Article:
An ex-lover of Spain’s former King has told a High Court judge that she wants more than £126 million in damages after making harassment claims.
Danish businesswoman Corinna zu Sayn-Wittgenstein-Sayn, 58, is suing Juan Carlos, 85, in London and says the amount she is claiming will not surprise him.
Mrs Justice Collins Rice is overseeing the latest stage of the litigation at a High Court hearing in London.
Lawyers representing Juan Carlos, who denies harassment, have asked the judge to dismiss Ms zu Sayn-Wittgenstein-Sayn’s claim.
They say she wants more than £126 million – including more than £112 million for ‘loss of business and income’ – and argue that she has no ‘realistic’ prospect of success.
Ms zu Sayn-Wittgenstein-Sayn, who has homes in England, has told the judge in a written witness statement that she had earned ‘significant’ sums working as a ‘strategic consultant’ and helped clients including Volkswagen develop business relationships in jurisdictions where they were not established.
She says she wants to hold Juan Carlos to account for the ‘harm caused to my mental health by his harassment’ and to hold him responsible for the ‘full financial consequences of his actions’.
My earnings as a strategic consultant were reduced to zero from 2015 onwards, despite having earned from that business on average nearly £7.5 million every year between 2008 and 2012, and approximately £4.5 million in each of 2013 and 2014,’ she said in her witness statement.
‘Because of the harassment, I haven’t been able to continue working as a strategic consultant.
‘My existing business relationships had been completely destroyed by the defendant.’
Ms zu Sayn-Wittgenstein-Sayn told the judge: ‘Given my earning capacity, the defendant will not have been surprised by the amount of my claimed losses.’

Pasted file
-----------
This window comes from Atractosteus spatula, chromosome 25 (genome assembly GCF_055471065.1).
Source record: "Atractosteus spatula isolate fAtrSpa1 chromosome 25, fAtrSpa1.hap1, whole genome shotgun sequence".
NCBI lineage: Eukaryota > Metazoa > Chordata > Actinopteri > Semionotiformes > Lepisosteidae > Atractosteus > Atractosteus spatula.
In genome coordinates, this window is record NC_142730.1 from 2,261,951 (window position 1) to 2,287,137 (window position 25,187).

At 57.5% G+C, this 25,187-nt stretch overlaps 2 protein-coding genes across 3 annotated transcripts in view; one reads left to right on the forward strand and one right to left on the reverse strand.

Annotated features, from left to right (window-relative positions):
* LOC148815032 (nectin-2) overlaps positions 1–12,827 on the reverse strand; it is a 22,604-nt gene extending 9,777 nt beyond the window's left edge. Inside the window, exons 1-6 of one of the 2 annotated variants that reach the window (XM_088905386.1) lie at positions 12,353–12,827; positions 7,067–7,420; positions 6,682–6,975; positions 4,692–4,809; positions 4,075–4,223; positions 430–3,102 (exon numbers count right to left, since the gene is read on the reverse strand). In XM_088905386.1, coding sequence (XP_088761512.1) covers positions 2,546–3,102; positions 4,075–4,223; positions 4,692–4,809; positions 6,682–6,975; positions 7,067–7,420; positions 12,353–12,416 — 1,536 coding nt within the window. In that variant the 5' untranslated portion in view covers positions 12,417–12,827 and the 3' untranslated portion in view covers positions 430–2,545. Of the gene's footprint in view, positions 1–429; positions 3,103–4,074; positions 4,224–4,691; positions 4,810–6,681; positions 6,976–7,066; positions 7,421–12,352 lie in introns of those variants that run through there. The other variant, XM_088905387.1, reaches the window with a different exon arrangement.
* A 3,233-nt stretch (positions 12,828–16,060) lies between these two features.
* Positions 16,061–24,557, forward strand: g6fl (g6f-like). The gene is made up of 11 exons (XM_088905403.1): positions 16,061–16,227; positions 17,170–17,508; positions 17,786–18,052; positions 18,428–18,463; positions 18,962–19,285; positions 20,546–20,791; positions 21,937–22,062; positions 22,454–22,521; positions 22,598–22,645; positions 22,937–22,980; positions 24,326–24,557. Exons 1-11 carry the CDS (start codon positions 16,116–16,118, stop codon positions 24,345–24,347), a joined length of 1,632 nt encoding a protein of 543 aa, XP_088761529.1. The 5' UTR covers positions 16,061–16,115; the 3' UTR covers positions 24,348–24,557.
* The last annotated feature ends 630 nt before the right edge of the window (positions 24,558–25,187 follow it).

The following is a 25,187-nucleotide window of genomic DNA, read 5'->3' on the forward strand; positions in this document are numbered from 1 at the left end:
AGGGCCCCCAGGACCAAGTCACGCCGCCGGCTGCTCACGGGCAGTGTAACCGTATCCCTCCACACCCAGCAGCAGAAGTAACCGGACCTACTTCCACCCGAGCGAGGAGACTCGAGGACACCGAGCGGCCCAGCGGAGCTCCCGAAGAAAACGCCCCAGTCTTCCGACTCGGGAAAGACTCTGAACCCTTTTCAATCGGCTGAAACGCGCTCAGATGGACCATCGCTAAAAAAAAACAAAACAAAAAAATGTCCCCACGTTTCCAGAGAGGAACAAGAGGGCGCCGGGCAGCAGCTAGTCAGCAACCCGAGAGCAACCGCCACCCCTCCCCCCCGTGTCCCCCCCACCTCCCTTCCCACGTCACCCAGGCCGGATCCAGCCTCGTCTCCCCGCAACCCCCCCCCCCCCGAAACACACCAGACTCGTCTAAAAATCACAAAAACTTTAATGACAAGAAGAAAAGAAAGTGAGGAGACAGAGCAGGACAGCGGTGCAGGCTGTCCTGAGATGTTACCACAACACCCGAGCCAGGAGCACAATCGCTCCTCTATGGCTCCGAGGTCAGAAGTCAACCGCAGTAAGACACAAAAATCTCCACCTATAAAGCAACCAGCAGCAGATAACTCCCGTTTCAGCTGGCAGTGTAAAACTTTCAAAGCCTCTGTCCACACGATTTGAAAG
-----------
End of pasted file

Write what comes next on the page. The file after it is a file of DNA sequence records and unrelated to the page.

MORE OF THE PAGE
She said: ‘The defendant contacted my existing business relationships… and persuaded them to sever their business relationships with me.
‘I believe he did this by promising that they would benefit from their association with him…
‘Between 2013 and 2015, the defendant caused articles about me and my business affairs to be published by the media, through which I believe he intended to damage my reputation and to prevent me from earning a living.’
She said she had recently begun a new business providing advice to clients who found themselves in ‘complex international challenges’.
Juan Carlos ruled from 1975 until his abdication in 2014 and the succession of his son, King Felipe VI.
A number of other judges have considered issues in the litigation and heard that Ms zu Sayn-Wittgenstein-Sayn is Danish, had lived in Monaco and has homes in London and Shropshire.
They have been told that Ms zu Sayn-Wittgenstein-Sayn had complained about a ‘campaign of harassment’ begun by Juan Carlos from 2012, following the ‘break-up of an intimate romantic relationship’ and her ‘refusal’ to let him use about £56 million ‘irrevocably gifted’ to her.
Ms zu Sayn-Wittgenstein-Sayn’s lawyers have told Mrs Justice Collins Rice Juan Carlos gave her the money in 2012 after saying he wanted to provide for her and her family.
They said he ‘deceived’ her and that the ‘gift’ was a ‘device to retain control of the funds’.